Carrie Mae Weems on March 10 was named the winner of the 2023 Hasselblad Award, becoming the first Black woman in history to win the prize, which includes 2 million Swedish kronor (US $189,000). The honor is considered one of the most prestigious prizes awarded in recognition of a living photographer. Past recipients include Nan Goldin, Miyako Ishiuchi, Graciela Iturbide, Alfredo Jaar, Cindy Sherman, Dayanita Singh, and Wolfgang Tillmans. Weems will receive the award in a ceremony to take place in Gothenburg, Sweden, on October 13; that same day, the Hasselblad center will launch an exhibition of her work, to be accompanied by a publication.
The Portland, Oregon–born Weems studied modern dance before turning to photography in her twenties. Through a practice encompassing installation, film, performance, and photography, she investigates issues surrounding politics, feminism, and African American identity, in works that variously center personal experience and historical archives. Her pathbreaking 1990 “Kitchen Table Series” features the photographer herself, sitting before the titular piece of furniture while various other subjects come and go, exhibiting and evoking a range of attitudes as they variously perform different actions, such as smoking, drinking, playing cards, and applying makeup. In series such as “From Here I Saw What Happened and I Cried” (1995–96) and “The Hampton Project” (2000), Weems placed photographs she found in the archives of museums and universities in conversation with her own work to comment on the history of racism in photography as well as on the emotional lives of the previously overlooked historical subjects.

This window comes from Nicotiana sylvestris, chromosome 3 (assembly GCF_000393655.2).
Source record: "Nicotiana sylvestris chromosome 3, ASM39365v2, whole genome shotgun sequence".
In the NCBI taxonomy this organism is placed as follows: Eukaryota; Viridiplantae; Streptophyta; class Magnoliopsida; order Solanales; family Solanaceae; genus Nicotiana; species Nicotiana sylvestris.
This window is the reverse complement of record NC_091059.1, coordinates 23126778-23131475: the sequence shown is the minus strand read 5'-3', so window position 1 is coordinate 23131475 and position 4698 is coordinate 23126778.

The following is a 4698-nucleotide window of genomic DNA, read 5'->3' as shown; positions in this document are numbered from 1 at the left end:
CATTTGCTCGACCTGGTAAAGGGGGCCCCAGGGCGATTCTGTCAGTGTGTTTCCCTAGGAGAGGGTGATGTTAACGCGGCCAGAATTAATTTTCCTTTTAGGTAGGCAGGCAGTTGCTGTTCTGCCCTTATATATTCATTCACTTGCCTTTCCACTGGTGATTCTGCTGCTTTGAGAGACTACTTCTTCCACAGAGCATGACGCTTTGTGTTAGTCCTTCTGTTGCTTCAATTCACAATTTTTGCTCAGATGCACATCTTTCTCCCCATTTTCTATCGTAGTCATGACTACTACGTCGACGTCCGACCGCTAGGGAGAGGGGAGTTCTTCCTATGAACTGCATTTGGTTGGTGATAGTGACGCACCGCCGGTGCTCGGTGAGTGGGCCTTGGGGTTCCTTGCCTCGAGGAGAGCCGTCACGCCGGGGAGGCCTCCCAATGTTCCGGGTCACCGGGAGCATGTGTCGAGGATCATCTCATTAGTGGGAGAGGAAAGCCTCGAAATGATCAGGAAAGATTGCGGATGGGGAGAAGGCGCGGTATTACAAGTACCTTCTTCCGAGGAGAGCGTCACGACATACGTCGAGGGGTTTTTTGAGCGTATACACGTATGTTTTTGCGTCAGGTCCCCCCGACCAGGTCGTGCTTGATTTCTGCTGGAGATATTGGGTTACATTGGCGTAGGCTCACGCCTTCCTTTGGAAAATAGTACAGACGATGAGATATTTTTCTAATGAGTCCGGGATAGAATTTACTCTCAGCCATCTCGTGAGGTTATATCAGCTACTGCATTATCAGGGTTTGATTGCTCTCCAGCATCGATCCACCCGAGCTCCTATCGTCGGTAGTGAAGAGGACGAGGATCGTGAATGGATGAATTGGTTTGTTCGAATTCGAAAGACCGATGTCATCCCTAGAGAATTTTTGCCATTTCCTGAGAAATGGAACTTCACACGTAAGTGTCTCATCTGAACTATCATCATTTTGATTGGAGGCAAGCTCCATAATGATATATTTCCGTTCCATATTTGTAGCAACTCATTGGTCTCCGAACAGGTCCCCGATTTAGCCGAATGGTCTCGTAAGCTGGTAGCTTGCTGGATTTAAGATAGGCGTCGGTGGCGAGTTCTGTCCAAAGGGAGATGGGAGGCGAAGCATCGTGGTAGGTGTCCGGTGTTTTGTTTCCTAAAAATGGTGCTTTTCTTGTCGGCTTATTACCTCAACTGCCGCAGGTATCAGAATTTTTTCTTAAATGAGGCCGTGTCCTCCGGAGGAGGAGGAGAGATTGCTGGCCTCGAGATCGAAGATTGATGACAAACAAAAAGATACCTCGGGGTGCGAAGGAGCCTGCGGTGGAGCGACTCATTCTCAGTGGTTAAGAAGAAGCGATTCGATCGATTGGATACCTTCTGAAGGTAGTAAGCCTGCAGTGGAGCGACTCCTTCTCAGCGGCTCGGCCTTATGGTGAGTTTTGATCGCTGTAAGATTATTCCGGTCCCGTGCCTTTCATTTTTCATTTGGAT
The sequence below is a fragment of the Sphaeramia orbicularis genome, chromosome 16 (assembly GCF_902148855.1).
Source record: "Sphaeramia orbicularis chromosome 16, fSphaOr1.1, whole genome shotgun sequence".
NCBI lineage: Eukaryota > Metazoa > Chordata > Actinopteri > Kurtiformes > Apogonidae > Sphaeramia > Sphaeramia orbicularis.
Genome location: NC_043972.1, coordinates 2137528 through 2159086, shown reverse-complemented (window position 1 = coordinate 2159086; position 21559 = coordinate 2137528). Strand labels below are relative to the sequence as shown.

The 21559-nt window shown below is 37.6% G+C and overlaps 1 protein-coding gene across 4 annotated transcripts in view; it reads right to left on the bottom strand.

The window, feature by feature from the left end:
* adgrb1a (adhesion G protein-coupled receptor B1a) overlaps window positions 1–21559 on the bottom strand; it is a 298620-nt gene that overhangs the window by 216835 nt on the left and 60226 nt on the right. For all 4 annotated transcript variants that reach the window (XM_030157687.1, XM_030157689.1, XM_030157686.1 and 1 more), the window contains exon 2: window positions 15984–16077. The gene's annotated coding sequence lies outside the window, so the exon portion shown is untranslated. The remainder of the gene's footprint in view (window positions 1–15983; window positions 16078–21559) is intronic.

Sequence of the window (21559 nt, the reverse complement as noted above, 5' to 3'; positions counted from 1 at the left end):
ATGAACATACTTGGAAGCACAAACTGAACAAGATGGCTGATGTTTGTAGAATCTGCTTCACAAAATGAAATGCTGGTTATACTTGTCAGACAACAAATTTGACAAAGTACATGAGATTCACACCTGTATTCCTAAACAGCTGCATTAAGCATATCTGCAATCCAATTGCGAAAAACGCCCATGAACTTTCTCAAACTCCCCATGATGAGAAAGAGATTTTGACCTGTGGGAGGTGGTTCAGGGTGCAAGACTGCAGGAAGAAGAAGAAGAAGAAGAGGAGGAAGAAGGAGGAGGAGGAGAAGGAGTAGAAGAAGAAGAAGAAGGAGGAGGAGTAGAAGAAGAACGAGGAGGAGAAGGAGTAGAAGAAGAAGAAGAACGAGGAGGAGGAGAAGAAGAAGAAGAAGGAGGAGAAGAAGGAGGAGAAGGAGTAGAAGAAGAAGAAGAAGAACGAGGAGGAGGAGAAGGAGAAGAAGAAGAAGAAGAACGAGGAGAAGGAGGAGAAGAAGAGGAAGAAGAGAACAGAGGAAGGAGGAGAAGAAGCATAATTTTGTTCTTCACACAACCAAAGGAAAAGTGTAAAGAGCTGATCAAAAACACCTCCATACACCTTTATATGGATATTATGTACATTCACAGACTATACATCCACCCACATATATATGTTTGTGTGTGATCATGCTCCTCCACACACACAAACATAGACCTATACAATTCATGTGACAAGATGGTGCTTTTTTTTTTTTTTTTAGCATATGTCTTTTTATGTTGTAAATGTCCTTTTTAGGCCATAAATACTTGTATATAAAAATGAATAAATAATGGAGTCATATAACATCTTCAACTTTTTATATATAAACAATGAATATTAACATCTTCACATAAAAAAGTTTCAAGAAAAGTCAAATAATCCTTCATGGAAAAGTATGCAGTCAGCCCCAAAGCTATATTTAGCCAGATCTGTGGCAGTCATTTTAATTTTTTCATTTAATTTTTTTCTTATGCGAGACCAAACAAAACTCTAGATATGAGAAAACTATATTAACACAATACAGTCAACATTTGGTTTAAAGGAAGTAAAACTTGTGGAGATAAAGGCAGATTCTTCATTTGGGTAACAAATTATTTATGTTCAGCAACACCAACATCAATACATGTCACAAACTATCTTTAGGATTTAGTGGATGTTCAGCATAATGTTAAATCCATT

In a press release, the Hasselblad Foundation lauded Weems for anticipating “salient issues of our time – the struggle for racial equality and human rights – with unflinching visual and ethical force, with an “artistic practice [that] is inherently activist, poignant, and lyrical.”
Weems in a statement noted, “In the midst of the radical shifts taking place across cultural institutions, and as the first African American woman to receive the Hasselblad Award, some might say, ‘it’s about time!’ Nevertheless, receiving the Hasselblad Award has left me speechless,” she continued. “To be recognized comes with the continued responsibility to deliver on the promise made to myself and to the field, which is to shine a light into the darker corners of our time and thereby, with a sense of grace and humility, illuminate a path forward.”